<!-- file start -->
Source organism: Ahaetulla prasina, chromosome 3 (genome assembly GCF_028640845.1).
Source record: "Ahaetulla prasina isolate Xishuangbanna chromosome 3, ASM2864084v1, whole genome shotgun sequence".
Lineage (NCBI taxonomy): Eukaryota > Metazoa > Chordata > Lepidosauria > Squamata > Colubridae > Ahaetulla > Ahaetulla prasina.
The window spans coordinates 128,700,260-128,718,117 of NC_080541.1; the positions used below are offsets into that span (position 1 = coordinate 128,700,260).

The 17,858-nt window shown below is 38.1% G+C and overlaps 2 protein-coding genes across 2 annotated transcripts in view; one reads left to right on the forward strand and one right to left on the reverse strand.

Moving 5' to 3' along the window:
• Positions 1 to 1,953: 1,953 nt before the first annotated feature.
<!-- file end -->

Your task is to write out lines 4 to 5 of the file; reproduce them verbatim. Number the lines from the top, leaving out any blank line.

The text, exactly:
The window spans coordinates 128,700,260-128,718,117 of NC_080541.1; the positions used below are offsets into that span (position 1 = coordinate 128,700,260).

The 17,858-nt window shown below is 38.1% G+C and overlaps 2 protein-coding genes across 2 annotated transcripts in view; one reads left to right on the forward strand and one right to left on the reverse strand.